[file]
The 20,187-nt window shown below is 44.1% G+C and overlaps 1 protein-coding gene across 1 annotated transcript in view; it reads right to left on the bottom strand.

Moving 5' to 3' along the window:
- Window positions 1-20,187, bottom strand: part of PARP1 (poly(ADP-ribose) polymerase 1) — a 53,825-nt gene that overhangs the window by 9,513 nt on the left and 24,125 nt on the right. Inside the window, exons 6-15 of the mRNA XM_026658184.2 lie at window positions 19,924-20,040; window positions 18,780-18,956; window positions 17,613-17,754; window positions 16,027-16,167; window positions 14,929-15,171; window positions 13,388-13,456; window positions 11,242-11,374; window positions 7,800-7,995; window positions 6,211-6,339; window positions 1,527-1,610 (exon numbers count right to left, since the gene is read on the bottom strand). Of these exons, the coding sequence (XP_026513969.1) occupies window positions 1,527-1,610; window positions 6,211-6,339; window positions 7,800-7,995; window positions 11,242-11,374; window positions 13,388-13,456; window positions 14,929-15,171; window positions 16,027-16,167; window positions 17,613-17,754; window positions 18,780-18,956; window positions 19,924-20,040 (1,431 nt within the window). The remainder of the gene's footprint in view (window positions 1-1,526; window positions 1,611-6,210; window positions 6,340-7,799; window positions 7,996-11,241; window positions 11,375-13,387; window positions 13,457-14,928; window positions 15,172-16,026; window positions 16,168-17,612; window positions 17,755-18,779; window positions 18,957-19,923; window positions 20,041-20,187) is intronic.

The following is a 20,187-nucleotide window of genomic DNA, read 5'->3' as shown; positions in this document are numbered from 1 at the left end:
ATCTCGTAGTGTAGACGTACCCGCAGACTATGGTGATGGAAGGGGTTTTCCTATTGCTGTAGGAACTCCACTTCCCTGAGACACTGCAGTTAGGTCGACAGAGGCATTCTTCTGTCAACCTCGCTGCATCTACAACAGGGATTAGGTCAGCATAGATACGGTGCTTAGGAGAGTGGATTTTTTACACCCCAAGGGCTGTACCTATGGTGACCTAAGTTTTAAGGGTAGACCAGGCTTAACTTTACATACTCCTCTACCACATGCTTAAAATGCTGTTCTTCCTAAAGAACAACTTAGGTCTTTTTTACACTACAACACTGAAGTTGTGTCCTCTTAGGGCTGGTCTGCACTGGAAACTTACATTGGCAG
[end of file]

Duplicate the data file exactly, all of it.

The 20,187-nt window shown below is 44.1% G+C and overlaps 1 protein-coding gene across 1 annotated transcript in view; it reads right to left on the bottom strand.

Moving 5' to 3' along the window:
- Window positions 1-20,187, bottom strand: part of PARP1 (poly(ADP-ribose) polymerase 1) — a 53,825-nt gene that overhangs the window by 9,513 nt on the left and 24,125 nt on the right. Inside the window, exons 6-15 of the mRNA XM_026658184.2 lie at window positions 19,924-20,040; window positions 18,780-18,956; window positions 17,613-17,754; window positions 16,027-16,167; window positions 14,929-15,171; window positions 13,388-13,456; window positions 11,242-11,374; window positions 7,800-7,995; window positions 6,211-6,339; window positions 1,527-1,610 (exon numbers count right to left, since the gene is read on the bottom strand). Of these exons, the coding sequence (XP_026513969.1) occupies window positions 1,527-1,610; window positions 6,211-6,339; window positions 7,800-7,995; window positions 11,242-11,374; window positions 13,388-13,456; window positions 14,929-15,171; window positions 16,027-16,167; window positions 17,613-17,754; window positions 18,780-18,956; window positions 19,924-20,040 (1,431 nt within the window). The remainder of the gene's footprint in view (window positions 1-1,526; window positions 1,611-6,210; window positions 6,340-7,799; window positions 7,996-11,241; window positions 11,375-13,387; window positions 13,457-14,928; window positions 15,172-16,026; window positions 16,168-17,612; window positions 17,755-18,779; window positions 18,957-19,923; window positions 20,041-20,187) is intronic.

The following is a 20,187-nucleotide window of genomic DNA, read 5'->3' as shown; positions in this document are numbered from 1 at the left end:
ATCTCGTAGTGTAGACGTACCCGCAGACTATGGTGATGGAAGGGGTTTTCCTATTGCTGTAGGAACTCCACTTCCCTGAGACACTGCAGTTAGGTCGACAGAGGCATTCTTCTGTCAACCTCGCTGCATCTACAACAGGGATTAGGTCAGCATAGATACGGTGCTTAGGAGAGTGGATTTTTTACACCCCAAGGGCTGTACCTATGGTGACCTAAGTTTTAAGGGTAGACCAGGCTTAACTTTACATACTCCTCTACCACATGCTTAAAATGCTGTTCTTCCTAAAGAACAACTTAGGTCTTTTTTACACTACAACACTGAAGTTGTGTCCTCTTAGGGCTGGTCTGCACTGGAAACTTACATTGGCAG